Purimfest?By Rabbi Jack Abramowitz
The musical note for this Psalm says “on the ayeles hashachar,” or “morning star.” Presumably, this is the name of an instrument, although some commentators see it as a prophetic allusion to Esther and the Psalm a reference to Purim. (Many Psalms contain prophetic allusions or references to future events. For example, David speaks frequently of the Temple, though he was not permitted by G-d to build it himself. Rather, David’s son Solomon was to build it after David’s death.)
David starts by crying out, “My G-d, my G-d, why have you forsaken me?” Why has He turned His back to our prayers? We call out day and night and receive no reply. G-d is the Holy One and His (metaphorical) throne is (metaphorically) perched on the praises of His people. Our ancestors in Egypt put their faith in G-d and He saved them. We are insignificant compared to them and looked down upon by all the other nations. Rely on G-d – He will save us!
Ever since birth, He has been our G-d and we ask that He not distance Himself now, in our time of trouble. We are surrounded by threatening enemies and we simply melt and collapse from fear. They are like a lion at our hands and feet, gloating over our misfortunes. They divide our garments by casting lots. Please, G-d, do not be far from us!
When G-d saves us, we will praise Him to the other Abrahamic nations – Rome (descended from Esau) and the Arab nations (descended from Ishmael). Let all who are in awe of G-d praise Him because He cares for the poor and downtrodden when they call upon Him. I will praise G-d publicly and fulfill my vows to Him. Those who seek G-d will praise Him; may He be in their hearts forever!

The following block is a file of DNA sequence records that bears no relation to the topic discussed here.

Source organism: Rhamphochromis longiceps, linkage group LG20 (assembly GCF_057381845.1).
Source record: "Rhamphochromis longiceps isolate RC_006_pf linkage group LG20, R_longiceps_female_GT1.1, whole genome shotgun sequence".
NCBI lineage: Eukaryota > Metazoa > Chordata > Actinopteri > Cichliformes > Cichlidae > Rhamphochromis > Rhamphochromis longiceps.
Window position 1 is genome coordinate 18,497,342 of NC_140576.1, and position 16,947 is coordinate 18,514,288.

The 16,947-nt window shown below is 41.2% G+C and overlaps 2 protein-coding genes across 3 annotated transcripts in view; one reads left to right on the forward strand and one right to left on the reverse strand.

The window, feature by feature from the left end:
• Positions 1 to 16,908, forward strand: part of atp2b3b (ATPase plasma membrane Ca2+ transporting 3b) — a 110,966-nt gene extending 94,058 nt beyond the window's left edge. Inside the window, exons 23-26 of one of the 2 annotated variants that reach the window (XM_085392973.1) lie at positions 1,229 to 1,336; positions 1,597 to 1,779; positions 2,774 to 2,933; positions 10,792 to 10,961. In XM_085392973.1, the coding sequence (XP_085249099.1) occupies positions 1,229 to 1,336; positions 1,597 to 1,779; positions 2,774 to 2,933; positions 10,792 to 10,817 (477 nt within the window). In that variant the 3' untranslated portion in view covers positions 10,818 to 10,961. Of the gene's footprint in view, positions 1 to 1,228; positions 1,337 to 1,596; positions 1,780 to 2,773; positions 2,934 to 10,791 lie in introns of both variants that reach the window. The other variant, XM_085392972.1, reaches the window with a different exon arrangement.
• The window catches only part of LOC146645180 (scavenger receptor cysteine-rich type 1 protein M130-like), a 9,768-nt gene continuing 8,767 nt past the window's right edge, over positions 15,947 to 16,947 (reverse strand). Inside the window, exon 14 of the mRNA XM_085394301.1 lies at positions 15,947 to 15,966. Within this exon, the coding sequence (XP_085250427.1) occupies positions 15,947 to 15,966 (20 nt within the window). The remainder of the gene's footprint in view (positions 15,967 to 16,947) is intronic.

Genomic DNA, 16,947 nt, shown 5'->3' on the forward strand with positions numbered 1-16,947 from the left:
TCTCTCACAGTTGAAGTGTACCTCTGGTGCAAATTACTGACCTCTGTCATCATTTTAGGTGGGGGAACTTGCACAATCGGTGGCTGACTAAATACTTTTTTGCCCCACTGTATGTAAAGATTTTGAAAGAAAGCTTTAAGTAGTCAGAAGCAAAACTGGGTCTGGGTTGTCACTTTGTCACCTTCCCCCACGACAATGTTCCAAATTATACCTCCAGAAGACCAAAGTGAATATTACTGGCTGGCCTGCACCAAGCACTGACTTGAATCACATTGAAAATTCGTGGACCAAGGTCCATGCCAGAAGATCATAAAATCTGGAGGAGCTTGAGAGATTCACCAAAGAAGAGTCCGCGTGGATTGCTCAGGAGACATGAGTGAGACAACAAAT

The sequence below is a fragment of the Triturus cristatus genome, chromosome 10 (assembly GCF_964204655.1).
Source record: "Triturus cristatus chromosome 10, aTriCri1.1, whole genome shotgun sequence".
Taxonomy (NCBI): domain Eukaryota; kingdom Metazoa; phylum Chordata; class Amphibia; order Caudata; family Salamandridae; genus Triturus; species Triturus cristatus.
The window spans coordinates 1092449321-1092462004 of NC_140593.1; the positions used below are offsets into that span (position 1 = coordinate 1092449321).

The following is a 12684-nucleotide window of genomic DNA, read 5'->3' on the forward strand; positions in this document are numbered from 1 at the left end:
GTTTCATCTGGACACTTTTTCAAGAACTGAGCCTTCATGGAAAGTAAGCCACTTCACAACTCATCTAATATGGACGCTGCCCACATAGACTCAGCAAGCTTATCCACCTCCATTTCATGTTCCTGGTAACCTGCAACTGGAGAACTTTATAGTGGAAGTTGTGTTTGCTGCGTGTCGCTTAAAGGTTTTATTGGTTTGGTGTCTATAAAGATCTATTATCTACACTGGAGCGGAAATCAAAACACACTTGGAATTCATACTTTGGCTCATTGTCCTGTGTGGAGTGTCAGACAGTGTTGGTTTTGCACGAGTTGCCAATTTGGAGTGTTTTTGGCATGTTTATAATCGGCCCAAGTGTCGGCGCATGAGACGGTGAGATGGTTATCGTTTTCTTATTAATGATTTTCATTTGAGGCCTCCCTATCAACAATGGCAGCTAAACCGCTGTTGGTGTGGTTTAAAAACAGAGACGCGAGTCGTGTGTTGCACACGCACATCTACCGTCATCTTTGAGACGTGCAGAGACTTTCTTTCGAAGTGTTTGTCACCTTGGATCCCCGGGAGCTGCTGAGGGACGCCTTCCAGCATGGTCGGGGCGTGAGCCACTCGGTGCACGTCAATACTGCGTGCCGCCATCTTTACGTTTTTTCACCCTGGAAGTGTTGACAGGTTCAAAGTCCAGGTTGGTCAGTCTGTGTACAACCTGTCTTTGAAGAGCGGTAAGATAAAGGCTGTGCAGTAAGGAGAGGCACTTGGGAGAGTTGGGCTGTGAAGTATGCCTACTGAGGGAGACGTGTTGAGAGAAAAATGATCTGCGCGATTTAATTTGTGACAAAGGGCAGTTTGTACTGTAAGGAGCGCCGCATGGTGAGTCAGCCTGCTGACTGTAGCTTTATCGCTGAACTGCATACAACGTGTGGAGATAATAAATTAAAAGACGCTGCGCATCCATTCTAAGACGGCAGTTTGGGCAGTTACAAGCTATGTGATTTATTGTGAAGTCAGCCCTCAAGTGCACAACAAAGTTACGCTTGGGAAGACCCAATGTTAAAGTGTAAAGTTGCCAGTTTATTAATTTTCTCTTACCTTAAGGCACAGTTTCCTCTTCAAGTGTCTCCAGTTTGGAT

When the nations of the world see all this goodness, they will turn to G-d and worship only Him. Even the already-prosperous ones will recognize Him, though there are some crimes He will not overlook. G-d will be eternally praised by His people, who will share His greatness with future generations.
This Psalm is actually written in the first-person singular (“I”), though I have paraphrased it here in the first-person plural (“we”), since it is unclear to whom to ascribe the statements. Is it David speaking autobiographically? Is it David speaking prophetically in the person of Esther? (For example, the part about G-d being our G-d since birth would refer to Esther being orphaned at birth.)
Some Christians see this Psalm as a Messianic prophecy, though this relies upon several mistranslations. For example, verse 17 clearly says, “My enemies are like a lion at my hands and feet,” not “…have pierced my hands and feet.” (In the Christian Bible, it’s verse 16, as they do not count the introductory phrases as separate verses.) Similarly, the book of Mark ascribes verse 2 (to them, verse 1) to Jesus as his last words, although the word for “forsaken” here is azavtani, not sabachtani, as it says there. In Jewish thought, this Psalm is not a Messianic prophecy at all, although the last few verses, referring to the nations of the world praising G-d, could be seen as referring to the Messianic era.